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J Assoc Nurses AIDS Care. 2000 Nov-Dec;11(6):37-44.

The feasibility of a nurse-managed, peer-led tobacco cessation intervention among HIV-positive smokers.

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College of Nursing, Ohio State University, USA.


The purpose of this pilot study was to examine the effectiveness of an 8-week, nurse-managed, peer-led smoking cessation intervention among HIV-positive smokers. The intervention was based on the Agency for Health Care Policy and Research Smoking Cessation Clinical Practice Guideline and was delivered by an ex-smoker who was HIV positive and had been trained by an advanced practice nurse to deliver cessation counseling. Eight male HIV-positive smokers were assigned to the intervention group and received (a) 21 mg nicotine patch therapy for 6 weeks, (b) weekly face-to-face or telephone counseling, and (c) skills training that included substitute strategies for dealing with not smoking. Those participants assigned to the control group received written self-help materials for smoking cessation. Abstinence rates at end of intervention and 8 months were compared between groups. At end of treatment, 62.5% of intervention group participants were biochemically confirmed as abstinent from smoking compared with 0% in the control group. Eight-month abstinence rates were 50% among the intervention group compared with 0% in the control group.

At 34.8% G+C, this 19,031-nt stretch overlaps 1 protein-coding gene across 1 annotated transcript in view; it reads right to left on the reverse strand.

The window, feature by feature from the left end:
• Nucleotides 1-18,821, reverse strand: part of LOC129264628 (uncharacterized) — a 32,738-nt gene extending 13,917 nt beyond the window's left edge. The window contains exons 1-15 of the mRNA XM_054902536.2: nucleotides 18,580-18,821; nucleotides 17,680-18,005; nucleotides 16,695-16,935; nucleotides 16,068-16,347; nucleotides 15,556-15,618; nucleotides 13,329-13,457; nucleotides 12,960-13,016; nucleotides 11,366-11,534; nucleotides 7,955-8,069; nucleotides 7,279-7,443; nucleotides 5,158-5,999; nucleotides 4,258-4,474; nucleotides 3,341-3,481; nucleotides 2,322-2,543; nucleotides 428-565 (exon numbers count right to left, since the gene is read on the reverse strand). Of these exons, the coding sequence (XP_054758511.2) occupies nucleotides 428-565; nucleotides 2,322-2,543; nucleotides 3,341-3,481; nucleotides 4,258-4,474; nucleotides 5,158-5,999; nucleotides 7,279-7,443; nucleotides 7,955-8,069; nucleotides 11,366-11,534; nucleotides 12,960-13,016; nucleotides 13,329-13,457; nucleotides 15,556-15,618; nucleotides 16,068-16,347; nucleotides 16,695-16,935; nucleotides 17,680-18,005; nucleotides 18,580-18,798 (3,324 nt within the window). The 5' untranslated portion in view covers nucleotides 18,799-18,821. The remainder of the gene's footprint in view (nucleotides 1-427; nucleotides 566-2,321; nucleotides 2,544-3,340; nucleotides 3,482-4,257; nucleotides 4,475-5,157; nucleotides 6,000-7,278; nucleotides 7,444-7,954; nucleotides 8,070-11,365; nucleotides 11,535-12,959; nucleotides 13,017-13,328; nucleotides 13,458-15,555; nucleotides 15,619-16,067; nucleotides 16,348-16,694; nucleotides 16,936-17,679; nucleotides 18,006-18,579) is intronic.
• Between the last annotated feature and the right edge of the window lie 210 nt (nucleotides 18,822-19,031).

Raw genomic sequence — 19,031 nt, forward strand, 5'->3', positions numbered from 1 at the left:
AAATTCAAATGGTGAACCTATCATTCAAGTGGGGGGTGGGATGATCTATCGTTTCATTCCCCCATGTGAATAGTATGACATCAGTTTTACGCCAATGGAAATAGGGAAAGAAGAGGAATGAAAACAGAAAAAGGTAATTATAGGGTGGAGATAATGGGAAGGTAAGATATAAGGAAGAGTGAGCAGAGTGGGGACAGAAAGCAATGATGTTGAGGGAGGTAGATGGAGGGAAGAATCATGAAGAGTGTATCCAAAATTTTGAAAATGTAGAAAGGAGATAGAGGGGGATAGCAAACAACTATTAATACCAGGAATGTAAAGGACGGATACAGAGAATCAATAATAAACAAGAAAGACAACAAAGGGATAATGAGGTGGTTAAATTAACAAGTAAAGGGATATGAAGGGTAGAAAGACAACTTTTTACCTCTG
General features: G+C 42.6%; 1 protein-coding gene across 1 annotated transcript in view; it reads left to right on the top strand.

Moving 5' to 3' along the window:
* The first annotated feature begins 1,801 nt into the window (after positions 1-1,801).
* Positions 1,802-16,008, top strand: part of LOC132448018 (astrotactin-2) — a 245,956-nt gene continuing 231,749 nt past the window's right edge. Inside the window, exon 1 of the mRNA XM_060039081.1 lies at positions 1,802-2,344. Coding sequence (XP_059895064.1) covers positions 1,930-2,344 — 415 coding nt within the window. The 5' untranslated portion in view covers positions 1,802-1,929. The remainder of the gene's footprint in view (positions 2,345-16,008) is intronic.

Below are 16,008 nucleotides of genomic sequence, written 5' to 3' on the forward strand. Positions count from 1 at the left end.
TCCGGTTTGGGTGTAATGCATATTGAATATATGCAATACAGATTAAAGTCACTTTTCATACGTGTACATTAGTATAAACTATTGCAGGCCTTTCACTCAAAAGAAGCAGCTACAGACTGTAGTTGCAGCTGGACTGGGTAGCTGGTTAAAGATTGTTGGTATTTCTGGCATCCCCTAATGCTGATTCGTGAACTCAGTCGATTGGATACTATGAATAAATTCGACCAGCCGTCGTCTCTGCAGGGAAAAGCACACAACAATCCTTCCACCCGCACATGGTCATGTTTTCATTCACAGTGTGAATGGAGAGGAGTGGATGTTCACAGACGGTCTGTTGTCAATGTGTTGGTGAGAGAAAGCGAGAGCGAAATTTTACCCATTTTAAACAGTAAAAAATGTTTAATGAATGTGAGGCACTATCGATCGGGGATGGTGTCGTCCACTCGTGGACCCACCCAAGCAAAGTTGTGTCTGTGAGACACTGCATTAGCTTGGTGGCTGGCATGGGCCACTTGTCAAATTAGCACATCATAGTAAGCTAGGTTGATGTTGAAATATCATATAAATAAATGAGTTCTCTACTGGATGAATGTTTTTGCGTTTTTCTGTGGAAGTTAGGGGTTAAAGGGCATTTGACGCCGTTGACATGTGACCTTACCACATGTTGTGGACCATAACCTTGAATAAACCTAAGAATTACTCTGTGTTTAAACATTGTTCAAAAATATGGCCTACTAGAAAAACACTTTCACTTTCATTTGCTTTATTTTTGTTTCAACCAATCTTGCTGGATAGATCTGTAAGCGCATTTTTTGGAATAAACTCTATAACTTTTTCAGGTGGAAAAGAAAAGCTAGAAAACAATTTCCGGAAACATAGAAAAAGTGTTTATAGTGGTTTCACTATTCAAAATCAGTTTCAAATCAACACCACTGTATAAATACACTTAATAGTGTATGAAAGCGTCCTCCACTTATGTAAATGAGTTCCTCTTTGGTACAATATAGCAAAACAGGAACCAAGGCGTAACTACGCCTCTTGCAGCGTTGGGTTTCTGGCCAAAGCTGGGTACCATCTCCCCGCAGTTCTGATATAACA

[Indexed for MEDLINE]

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